Fever of Unknown Origin in Cats

What is a fever of unknown origin?

Fever is a term that refers to an elevated body temperature. The normal body temperature range for cats is between 100.5°F and 102.5°F (38.1°C and 39.2°C). To be classified as a fever of unknown origin (FUO), the body temperature must be above 103.5°F (39.7°C) for longer than a few days in duration, with no obvious underlying cause based on history and physical examination.

 

What causes a fever?

A fever is initiated by the presence of a pyrogen (a fever-producing substance). The pyrogen can be endogenous (produced from within the body) or exogenous (from the outside). This pyrogen causes the release of substances from the white blood cells (leukocytes) such as interleukin-1, interleukin-6, and tumor necrosis factor. These substances, in turn, reset the body's "thermostat", the temperature-regulating region located in the hypothalamus (located in the brain). This activates physiologic responses within the body to elevate the temperature.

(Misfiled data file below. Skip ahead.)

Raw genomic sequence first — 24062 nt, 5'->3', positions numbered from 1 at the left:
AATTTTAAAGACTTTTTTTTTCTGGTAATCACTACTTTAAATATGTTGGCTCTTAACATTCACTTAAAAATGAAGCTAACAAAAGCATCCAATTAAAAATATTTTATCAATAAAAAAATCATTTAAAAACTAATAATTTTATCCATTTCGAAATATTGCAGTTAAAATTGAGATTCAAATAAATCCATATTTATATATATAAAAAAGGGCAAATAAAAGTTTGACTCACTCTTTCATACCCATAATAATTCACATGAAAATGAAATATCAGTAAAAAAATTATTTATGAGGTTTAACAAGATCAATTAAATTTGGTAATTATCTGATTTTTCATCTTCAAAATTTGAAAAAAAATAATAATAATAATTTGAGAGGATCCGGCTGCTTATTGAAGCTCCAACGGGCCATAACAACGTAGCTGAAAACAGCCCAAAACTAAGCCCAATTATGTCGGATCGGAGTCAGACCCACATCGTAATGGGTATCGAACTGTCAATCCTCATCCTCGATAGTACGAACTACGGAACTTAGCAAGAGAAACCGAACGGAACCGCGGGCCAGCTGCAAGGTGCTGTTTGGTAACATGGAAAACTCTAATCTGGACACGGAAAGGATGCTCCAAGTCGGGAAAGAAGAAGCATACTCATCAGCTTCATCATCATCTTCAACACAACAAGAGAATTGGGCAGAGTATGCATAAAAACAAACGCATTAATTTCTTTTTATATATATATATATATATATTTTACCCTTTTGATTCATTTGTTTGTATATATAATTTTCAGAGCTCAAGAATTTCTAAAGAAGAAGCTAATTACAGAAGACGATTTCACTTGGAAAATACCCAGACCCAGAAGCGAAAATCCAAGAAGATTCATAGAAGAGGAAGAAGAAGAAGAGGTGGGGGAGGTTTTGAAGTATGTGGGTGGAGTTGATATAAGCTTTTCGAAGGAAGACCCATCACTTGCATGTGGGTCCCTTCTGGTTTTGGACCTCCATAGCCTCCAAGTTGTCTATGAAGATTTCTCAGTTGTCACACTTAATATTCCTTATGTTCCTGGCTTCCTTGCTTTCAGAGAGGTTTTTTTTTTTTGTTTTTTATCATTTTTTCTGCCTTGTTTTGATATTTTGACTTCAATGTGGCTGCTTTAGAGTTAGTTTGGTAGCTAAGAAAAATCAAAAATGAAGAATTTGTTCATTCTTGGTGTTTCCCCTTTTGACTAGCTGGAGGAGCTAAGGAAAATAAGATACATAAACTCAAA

What causes FUO?

As the name suggests, this is a fever without a demonstrable cause.

Most cases of fever in cats are caused by a viral infection such as FeLV, FIV, FIP, feline panleukopenia virus, herpesvirus or calicivirus. Many viral infections will wax and wane before resolution. For example, it is common for a cat with a viral infection to seem completely well and then to experience a relapse a week or two later.

Bacterial infections can also cause a fever, but this is usually accompanied by an obvious wound or swelling. Unusual bacterial infections that are secondary to bites wounds include Yersinia, MycobacteriaNocardia, Actinomyces, and Brucella. The infection may be located in the chest cavity (pyothorax), the kidney (pyelonephritis), the abdominal cavity (from a penetrating intestinal injury resulting in low-grade peritonitis), in the mouth, from a tooth root abscess, etc.

Less commonly, a fever may be secondary to inflammation caused by blunt trauma, lymphoma and other tumors, or a systemic fungal infection. It is necessary to eliminate all of these causes before the diagnosis of FUO is reached.

It is important to tell your veterinarian about any recent travel, any potential exposure to unknown or infected animals, any supplements or medications that you are administering or any other information that might be important.

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